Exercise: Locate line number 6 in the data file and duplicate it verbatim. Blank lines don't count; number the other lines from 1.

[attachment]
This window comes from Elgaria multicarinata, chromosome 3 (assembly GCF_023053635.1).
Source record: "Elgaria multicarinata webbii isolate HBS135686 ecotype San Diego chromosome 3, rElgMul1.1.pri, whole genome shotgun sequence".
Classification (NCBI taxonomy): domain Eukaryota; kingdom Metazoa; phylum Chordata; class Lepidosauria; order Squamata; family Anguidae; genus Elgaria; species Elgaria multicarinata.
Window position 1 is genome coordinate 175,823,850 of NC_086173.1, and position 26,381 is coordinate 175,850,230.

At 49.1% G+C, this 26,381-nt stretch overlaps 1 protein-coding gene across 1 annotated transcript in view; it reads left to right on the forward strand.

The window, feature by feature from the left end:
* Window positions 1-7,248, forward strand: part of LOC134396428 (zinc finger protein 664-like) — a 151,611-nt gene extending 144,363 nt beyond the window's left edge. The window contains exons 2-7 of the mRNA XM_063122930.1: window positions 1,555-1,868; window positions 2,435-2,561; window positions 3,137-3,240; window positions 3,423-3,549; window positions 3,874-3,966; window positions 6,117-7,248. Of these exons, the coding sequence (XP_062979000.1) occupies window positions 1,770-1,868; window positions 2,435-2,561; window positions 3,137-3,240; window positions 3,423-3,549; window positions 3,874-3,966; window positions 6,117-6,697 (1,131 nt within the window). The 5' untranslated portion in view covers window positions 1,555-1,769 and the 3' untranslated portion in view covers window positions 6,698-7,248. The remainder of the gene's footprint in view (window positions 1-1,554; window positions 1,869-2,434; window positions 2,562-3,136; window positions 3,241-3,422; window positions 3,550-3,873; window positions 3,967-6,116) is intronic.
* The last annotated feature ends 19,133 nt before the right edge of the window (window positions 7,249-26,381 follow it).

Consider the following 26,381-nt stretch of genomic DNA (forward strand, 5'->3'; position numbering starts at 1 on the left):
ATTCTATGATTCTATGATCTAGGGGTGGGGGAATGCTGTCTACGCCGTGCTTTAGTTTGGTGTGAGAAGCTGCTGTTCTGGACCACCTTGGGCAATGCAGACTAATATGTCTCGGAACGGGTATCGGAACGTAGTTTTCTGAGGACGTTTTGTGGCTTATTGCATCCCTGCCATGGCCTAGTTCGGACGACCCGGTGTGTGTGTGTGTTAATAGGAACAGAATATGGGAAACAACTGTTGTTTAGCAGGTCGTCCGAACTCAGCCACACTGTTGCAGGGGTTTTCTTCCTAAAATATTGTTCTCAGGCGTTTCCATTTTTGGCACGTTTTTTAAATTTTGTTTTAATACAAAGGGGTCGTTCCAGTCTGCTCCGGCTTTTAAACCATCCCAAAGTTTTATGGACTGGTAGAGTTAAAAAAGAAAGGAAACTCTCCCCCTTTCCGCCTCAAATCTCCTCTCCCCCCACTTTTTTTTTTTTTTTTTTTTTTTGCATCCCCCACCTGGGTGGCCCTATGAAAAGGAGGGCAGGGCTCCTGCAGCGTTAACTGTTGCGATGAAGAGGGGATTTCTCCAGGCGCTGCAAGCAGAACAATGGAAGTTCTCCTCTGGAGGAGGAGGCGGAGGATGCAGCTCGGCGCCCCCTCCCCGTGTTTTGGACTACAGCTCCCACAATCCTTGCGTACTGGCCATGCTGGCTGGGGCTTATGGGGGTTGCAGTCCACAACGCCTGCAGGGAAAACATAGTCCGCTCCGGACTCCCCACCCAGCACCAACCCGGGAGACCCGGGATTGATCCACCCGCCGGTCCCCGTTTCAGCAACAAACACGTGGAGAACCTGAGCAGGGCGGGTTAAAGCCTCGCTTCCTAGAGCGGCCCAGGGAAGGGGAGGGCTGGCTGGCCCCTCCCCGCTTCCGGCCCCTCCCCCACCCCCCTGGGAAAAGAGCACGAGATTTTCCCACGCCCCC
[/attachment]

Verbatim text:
The window, feature by feature from the left end: